Why Are There More Women Working Part Time?

The trend does not seem to be disappearing: in Canada, there are still three times as many women as men who have a part-time job. Why?

In Canada, there are more and more women in the active workforce, and they are now more educated than men. Yet in 2015, 76% of Canadian workers working 30 hours or less per week on the job were women, we learn from the 2015 version of the Women in Canada report.

Traditional roles still relevant

Even though men contribute more and more to domestic tasks, the traditional division of roles between men and women continues to influence workforce participation.

Child care is indeed the reason given most often by part-time workers (25% of them) to explain their job situation. In comparison, only 3% of men working part time give this as a reason.

“Family constraints are the real reason explaining the essence of this disparity,” confirms Diane-Gabrielle Tremblay, work sociologist and professor at TÉLUQ. She points out that although both men and women can choose a part-time job during their studies, later in their professional life women who work part time are often forced to do so by an unfair distribution of family responsibilities.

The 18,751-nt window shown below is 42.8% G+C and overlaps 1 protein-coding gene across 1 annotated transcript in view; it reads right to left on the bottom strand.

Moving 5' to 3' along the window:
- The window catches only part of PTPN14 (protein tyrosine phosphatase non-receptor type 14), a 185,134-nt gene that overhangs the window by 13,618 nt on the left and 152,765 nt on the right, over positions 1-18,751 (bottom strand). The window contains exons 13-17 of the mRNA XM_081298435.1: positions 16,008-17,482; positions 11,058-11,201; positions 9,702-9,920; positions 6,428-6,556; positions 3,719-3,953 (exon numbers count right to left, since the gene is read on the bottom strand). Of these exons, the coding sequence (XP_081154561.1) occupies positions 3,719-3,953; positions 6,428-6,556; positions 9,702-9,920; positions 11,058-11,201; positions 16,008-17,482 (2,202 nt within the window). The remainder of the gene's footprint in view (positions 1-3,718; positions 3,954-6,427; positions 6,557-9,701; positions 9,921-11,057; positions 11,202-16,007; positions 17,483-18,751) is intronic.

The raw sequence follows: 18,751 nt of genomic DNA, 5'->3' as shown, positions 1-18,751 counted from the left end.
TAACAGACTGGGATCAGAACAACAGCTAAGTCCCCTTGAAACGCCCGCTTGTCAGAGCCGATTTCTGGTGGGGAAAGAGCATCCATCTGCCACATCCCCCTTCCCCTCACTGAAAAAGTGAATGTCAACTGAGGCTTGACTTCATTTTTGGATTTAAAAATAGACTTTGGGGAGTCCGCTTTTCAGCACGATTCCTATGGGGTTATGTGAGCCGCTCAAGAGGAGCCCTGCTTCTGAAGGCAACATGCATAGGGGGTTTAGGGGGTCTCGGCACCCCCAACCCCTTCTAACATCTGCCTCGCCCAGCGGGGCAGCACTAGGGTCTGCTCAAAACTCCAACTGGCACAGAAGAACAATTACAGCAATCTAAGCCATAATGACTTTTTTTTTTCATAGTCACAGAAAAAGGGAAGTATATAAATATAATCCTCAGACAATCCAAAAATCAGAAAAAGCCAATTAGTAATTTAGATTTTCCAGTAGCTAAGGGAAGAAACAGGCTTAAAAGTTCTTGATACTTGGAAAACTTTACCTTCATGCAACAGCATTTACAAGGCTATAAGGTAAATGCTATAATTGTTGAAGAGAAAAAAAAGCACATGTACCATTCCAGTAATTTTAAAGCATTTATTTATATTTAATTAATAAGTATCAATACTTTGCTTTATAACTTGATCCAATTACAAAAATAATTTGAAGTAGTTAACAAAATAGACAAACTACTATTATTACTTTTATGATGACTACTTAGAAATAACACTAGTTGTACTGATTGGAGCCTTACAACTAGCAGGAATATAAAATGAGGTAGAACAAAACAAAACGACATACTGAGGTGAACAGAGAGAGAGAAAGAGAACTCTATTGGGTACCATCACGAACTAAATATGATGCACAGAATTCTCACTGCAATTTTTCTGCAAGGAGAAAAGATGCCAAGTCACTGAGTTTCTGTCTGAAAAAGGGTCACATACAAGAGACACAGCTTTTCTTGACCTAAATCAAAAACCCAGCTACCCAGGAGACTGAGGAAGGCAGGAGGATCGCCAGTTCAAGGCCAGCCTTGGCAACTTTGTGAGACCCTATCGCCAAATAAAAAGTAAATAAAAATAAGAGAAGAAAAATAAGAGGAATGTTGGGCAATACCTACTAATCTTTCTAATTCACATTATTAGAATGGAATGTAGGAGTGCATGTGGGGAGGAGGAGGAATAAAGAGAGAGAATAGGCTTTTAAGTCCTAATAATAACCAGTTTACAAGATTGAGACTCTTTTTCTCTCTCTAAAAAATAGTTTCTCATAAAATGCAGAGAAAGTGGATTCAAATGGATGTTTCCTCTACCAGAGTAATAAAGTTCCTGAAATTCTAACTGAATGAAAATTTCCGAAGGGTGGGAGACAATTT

Areas of employment in the balance

Another factor that explains this disparity is the areas of employment where women are overrepresented, such as hospitality and food service. “In certain service sectors, such as hospitality, food service and the retail trade, most jobs offered are part time, so women don’t work part time by choice, but because they are not offered anything else,” the work sociologist indicates.

Part-time work — asset or scourge?

Should we criticize part-time work or celebrate this opportunity to devote more time to personal life? It all depends on the woman worker’s balance in this schedule. As a choice, part-time may be a benefit. If forced, it damages income and complicates family life when the worker has to take on odd jobs to make ends meet.

“Women are increasingly well educated,” emphasizes Diane-Gabrielle Tremblay. “When they work part time because of an overload of family responsibilities and because they have no other choice, society loses in terms of work, creativity and knowledge.”

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